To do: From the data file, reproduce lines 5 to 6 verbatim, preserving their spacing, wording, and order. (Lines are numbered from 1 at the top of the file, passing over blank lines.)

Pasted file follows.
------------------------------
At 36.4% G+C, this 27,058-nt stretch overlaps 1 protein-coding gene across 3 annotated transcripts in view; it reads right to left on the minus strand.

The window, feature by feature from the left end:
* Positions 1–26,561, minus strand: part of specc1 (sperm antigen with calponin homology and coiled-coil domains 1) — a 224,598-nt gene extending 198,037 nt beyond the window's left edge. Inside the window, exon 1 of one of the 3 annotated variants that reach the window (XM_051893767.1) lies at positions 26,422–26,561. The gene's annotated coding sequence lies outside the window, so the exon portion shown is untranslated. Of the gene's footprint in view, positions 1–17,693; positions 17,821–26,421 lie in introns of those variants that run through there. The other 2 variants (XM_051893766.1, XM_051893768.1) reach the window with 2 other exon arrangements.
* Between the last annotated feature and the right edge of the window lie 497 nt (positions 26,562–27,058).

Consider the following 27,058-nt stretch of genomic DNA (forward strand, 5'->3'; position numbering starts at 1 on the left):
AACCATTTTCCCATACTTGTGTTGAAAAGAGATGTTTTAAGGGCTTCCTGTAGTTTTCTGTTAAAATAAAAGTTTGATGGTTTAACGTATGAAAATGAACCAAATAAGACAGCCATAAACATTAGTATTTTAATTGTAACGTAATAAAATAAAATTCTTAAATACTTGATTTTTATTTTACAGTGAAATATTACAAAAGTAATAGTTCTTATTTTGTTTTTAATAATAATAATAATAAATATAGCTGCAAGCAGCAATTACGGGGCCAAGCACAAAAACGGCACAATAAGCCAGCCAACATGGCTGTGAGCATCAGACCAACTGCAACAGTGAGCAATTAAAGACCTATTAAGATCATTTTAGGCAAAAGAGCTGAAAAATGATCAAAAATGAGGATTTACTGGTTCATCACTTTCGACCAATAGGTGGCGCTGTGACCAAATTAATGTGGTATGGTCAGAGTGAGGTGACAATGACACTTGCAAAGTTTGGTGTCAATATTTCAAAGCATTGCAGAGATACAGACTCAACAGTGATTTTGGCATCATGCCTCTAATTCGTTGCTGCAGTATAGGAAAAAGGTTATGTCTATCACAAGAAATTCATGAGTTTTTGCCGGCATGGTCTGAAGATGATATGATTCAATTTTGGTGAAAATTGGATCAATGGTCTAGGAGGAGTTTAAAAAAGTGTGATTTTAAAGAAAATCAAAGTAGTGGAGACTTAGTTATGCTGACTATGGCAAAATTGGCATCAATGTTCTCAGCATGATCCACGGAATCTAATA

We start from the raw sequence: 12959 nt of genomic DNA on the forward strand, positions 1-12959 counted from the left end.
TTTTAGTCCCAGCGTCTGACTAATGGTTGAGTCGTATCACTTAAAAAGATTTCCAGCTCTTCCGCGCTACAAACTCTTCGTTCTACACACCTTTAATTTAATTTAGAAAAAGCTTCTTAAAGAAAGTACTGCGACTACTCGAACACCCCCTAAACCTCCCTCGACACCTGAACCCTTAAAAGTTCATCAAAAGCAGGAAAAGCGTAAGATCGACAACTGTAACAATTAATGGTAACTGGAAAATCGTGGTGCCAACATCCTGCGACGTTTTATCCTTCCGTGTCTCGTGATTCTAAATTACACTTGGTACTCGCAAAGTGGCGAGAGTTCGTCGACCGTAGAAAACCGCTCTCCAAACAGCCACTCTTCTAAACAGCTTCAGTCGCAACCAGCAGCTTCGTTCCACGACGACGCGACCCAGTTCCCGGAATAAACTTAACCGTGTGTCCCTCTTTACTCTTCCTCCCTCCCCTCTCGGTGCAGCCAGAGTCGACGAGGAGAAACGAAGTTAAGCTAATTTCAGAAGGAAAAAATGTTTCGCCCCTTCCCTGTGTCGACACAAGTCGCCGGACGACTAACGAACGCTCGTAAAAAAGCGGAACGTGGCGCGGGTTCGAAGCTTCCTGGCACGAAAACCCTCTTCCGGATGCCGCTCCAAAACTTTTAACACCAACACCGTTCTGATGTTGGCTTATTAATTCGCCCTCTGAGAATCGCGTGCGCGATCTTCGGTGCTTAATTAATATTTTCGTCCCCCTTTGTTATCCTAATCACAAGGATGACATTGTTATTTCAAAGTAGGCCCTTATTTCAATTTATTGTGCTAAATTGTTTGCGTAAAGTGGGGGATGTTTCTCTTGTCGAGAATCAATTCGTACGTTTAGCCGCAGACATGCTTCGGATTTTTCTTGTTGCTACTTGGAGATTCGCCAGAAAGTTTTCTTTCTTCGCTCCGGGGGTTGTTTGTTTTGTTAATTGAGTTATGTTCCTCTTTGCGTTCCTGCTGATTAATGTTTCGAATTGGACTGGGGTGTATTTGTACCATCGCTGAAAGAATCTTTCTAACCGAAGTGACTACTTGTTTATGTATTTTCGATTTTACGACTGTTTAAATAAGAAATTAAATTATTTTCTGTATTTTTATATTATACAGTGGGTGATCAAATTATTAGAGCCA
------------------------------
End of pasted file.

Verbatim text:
Consider the following 27,058-nt stretch of genomic DNA (forward strand, 5'->3'; position numbering starts at 1 on the left):
AACCATTTTCCCATACTTGTGTTGAAAAGAGATGTTTTAAGGGCTTCCTGTAGTTTTCTGTTAAAATAAAAGTTTGATGGTTTAACGTATGAAAATGAACCAAATAAGACAGCCATAAACATTAGTATTTTAATTGTAACGTAATAAAATAAAATTCTTAAATACTTGATTTTTATTTTACAGTGAAATATTACAAAAGTAATAGTTCTTATTTTGTTTTTAATAATAATAATAATAAATATAGCTGCAAGCAGCAATTACGGGGCCAAGCACAAAAACGGCACAATAAGCCAGCCAACATGGCTGTGAGCATCAGACCAACTGCAACAGTGAGCAATTAAAGACCTATTAAGATCATTTTAGGCAAAAGAGCTGAAAAATGATCAAAAATGAGGATTTACTGGTTCATCACTTTCGACCAATAGGTGGCGCTGTGACCAAATTAATGTGGTATGGTCAGAGTGAGGTGACAATGACACTTGCAAAGTTTGGTGTCAATATTTCAAAGCATTGCAGAGATACAGACTCAACAGTGATTTTGGCATCATGCCTCTAATTCGTTGCTGCAGTATAGGAAAAAGGTTATGTCTATCACAAGAAATTCATGAGTTTTTGCCGGCATGGTCTGAAGATGATATGATTCAATTTTGGTGAAAATTGGATCAATGGTCTAGGAGGAGTTTAAAAAAGTGTGATTTTAAAGAAAATCAAAGTAGTGGAGACTTAGTTATGCTGACTATGGCAAAATTGGCATCAATGTTCTCAGCATGATCCACGGAATCTAATA